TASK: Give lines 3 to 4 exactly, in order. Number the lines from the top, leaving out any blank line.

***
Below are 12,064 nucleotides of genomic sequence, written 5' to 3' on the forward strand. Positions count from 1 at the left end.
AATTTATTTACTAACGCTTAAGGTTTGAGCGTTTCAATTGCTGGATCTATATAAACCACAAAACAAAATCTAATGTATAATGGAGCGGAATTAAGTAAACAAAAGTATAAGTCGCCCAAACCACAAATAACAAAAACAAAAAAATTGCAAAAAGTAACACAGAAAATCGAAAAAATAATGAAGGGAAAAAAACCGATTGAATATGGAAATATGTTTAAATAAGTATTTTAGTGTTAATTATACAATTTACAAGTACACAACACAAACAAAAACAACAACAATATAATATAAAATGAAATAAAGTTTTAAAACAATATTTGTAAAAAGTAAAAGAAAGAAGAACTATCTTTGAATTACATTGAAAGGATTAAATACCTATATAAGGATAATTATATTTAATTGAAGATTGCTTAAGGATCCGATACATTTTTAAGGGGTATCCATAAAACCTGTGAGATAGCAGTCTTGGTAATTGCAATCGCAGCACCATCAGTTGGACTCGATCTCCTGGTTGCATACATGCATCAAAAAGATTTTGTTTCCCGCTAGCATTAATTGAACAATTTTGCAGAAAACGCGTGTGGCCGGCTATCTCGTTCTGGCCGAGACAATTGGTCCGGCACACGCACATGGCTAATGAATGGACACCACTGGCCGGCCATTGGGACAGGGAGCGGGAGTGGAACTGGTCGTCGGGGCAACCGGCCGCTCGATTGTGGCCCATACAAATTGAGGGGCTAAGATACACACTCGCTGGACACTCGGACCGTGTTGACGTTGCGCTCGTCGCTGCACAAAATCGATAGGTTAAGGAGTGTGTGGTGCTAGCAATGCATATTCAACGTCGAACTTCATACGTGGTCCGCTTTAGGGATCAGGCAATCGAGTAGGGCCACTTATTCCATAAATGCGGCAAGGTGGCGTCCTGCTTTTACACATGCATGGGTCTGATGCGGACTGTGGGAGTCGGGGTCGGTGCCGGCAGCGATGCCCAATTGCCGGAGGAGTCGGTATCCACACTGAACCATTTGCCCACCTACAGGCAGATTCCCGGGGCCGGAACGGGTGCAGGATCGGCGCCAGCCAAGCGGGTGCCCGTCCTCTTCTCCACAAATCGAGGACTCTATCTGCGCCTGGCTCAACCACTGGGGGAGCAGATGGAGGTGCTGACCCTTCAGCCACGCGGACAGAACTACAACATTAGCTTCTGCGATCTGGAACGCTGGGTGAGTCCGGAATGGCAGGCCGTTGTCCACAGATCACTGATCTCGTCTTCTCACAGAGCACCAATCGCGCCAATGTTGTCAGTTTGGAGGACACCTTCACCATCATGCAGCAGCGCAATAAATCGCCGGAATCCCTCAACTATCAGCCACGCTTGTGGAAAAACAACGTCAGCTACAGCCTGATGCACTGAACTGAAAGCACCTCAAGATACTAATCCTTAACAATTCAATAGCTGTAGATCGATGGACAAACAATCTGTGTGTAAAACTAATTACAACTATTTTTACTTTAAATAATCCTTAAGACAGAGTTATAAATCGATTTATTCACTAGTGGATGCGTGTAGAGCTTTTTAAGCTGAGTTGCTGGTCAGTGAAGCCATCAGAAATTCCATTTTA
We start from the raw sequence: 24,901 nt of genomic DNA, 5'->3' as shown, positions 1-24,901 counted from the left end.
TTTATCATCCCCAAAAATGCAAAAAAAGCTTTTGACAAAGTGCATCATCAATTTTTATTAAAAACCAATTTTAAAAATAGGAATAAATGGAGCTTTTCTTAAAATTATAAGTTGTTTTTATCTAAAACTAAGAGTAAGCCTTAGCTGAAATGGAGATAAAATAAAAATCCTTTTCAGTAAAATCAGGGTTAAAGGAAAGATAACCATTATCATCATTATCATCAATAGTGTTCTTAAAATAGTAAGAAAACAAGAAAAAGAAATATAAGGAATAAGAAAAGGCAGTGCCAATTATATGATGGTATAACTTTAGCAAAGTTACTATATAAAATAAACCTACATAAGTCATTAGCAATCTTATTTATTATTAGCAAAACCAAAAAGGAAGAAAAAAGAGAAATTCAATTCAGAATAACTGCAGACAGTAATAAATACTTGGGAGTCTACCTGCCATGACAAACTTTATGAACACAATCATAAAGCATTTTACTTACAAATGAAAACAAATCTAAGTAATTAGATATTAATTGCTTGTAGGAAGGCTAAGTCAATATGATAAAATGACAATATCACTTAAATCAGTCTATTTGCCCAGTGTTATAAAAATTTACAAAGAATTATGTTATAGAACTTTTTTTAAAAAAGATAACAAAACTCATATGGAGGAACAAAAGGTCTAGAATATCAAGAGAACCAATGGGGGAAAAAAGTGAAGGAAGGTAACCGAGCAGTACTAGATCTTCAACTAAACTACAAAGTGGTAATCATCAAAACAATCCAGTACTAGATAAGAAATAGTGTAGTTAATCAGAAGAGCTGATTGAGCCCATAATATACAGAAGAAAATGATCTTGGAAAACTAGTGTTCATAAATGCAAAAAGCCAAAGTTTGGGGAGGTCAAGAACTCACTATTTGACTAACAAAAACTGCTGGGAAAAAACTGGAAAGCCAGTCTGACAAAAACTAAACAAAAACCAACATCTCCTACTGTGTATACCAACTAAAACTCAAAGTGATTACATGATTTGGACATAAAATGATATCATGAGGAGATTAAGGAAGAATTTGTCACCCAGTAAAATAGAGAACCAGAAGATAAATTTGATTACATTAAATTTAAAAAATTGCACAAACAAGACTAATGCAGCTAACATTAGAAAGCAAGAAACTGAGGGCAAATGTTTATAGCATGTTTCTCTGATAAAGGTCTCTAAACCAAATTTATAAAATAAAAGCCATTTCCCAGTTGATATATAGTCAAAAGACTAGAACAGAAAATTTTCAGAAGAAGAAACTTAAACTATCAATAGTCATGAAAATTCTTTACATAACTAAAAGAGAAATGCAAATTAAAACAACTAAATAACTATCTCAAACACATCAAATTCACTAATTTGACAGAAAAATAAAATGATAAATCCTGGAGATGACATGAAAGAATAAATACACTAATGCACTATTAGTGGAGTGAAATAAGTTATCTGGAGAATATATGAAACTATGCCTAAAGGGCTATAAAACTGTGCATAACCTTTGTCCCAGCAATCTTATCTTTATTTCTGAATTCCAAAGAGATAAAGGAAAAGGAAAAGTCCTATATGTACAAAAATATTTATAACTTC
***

We start from the raw sequence: 24,901 nt of genomic DNA, 5'->3' as shown, positions 1-24,901 counted from the left end.
TTTATCATCCCCAAAAATGCAAAAAAAGCTTTTGACAAAGTGCATCATCAATTTTTATTAAAAACCAATTTTAAAAATAGGAATAAATGGAGCTTTTCTTAAAATTATAAGTTGTTTTTATCTAAAACTAAGAGTAAGCCTTAGCTGAAATGGAGATAAAATAAAAATCCTTTTCAGTAAAATCAGGGTTAAAGGAAAGATAACCATTATCATCATTATCATCAATAGTGTTCTTAAAATAGTAAGAAAACAAGAAAAAGAAATATAAGGAATAAGAAAAGGCAGTGCCAATTATATGATGGTATAACTTTAGCAAAGTTACTATATAAAATAAACCTACATAAGTCATTAGCAATCTTATTTATTATTAGCAAAACCAAAAAGGAAGAAAAAAGAGAAATTCAATTCAGAATAACTGCAGACAGTAATAAATACTTGGGAGTCTACCTGCCATGACAAACTTTATGAACACAATCATAAAGCATTTTACTTACAAATGAAAACAAATCTAAGTAATTAGATATTAATTGCTTGTAGGAAGGCTAAGTCAATATGATAAAATGACAATATCACTTAAATCAGTCTATTTGCCCAGTGTTATAAAAATTTACAAAGAATTATGTTATAGAACTTTTTTTAAAAAAGATAACAAAACTCATATGGAGGAACAAAAGGTCTAGAATATCAAGAGAACCAATGGGGGAAAAAAGTGAAGGAAGGTAACCGAGCAGTACTAGATCTTCAACTAAACTACAAAGTGGTAATCATCAAAACAATCCAGTACTAGATAAGAAATAGTGTAGTTAATCAGAAGAGCTGATTGAGCCCATAATATACAGAAGAAAATGATCTTGGAAAACTAGTGTTCATAAATGCAAAAAGCCAAAGTTTGGGGAGGTCAAGAACTCACTATTTGACTAACAAAAACTGCTGGGAAAAAACTGGAAAGCCAGTCTGACAAAAACTAAACAAAAACCAACATCTCCTACTGTGTATACCAACTAAAACTCAAAGTGATTACATGATTTGGACATAAAATGATATCATGAGGAGATTAAGGAAGAATTTGTCACCCAGTAAAATAGAGAACCAGAAGATAAATTTGATTACATTAAATTTAAAAAATTGCACAAACAAGACTAATGCAGCTAACATTAGAAAGCAAGAAACTGAGGGCAAATGTTTATAGCATGTTTCTCTGATAAAGGTCTCTAAACCAAATTTATAAAATAAAAGCCATTTCCCAGTTGATATATAGTCAAAAGACTAGAACAGAAAATTTTCAGAAGAAGAAACTTAAACTATCAATAGTCATGAAAATTCTTTACATAACTAAAAGAGAAATGCAAATTAAAACAACTAAATAACTATCTCAAACACATCAAATTCACTAATTTGACAGAAAAATAAAATGATAAATCCTGGAGATGACATGAAAGAATAAATACACTAATGCACTATTAGTGGAGTGAAATAAGTTATCTGGAGAATATATGAAACTATGCCTAAAGGGCTATAAAACTGTGCATAACCTTTGTCCCAGCAATCTTATCTTTATTTCTGAATTCCAAAGAGATAAAGGAAAAGGAAAAGTCCTATATGTACAAAAATATTTATAACTTC